Lee Anglin, inadequately described by the Tribune as "a politically connected south suburban man," was sentenced the other day to 15 years in prison. He'd fleeced investors of some $10 million operating what the Tribune headline called a "Ponzi scheme" that involved securities he sold backed by real estate that was either worthless or didn't exist. One investor was quoted as calling Anglin a "pathological liar" — a far more robust description but also inadequate.
I'm not sure Anglin can be summed up in so many words, but "legendary Chicago newspaper publisher" belongs in the mix.
I'm sure I merely skimmed the surface of the man in a column ten years ago that noted he'd once published an edition of his South Chicago Herald with a banner headline announcing, "This Weeks Editorial Page is Sponsored By: William Chevrolet/GEO."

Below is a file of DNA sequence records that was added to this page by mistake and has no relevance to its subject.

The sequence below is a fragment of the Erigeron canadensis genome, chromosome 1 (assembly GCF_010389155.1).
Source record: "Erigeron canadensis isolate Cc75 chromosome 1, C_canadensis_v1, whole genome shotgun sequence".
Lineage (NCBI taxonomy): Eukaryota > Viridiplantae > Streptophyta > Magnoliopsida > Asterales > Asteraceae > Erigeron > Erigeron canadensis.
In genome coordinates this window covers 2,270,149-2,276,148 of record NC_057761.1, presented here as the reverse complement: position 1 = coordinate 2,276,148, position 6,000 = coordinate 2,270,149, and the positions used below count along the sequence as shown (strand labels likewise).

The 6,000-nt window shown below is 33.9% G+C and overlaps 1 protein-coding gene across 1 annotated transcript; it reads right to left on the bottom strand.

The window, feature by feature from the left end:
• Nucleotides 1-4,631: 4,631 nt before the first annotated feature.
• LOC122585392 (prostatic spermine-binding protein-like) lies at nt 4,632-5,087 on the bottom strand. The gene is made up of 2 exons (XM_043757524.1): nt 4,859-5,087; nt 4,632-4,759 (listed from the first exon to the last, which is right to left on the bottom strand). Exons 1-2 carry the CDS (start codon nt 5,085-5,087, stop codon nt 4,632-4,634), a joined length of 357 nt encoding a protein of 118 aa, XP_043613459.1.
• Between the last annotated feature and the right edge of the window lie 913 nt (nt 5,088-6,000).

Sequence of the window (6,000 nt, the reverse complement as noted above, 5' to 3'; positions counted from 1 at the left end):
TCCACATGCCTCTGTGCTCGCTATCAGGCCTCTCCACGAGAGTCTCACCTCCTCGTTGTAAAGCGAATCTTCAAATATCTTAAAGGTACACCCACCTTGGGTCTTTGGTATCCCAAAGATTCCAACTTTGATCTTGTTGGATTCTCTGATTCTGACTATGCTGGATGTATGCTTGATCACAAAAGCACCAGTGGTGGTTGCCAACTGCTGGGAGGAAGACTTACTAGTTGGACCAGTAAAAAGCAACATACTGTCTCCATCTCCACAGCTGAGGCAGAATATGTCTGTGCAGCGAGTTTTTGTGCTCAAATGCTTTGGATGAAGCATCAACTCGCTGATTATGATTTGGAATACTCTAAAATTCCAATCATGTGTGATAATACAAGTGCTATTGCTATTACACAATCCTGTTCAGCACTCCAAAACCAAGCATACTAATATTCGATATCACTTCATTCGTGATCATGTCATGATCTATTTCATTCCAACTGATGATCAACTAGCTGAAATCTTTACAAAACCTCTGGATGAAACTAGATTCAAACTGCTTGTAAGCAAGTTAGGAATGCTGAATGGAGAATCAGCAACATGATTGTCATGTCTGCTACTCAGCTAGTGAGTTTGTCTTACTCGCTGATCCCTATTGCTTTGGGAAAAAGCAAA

His punditry, on frequent display, ran to such musings as "I want to use 12 ounce gloves instead of 16 so when I break your jaw and your mouth is wired I can feel the bones breaking."
Meanwhile, Anglin was running for political office as a Republican in 1994 and as a Democrat in 1996. There was an incident in 2000 when he survived unscathed an alleged assassination attempt by the godfather of Eddie Vrdolyak's children. The report was questioned because the triggerman Anglin accused — who'd once been sentenced to 30 years in prison for murder — had a reputation for not missing anyone he wanted to hit. Another curiosity is that the matter soon led to the arrest not only of the purported assailant but, briefly, of Anglin himself.
In 2001 I wrote a follow-up when Anglin's alleged would-be assassin was acquitted. "Anglin's history of bad-check convictions didn't help his credibility," I reported.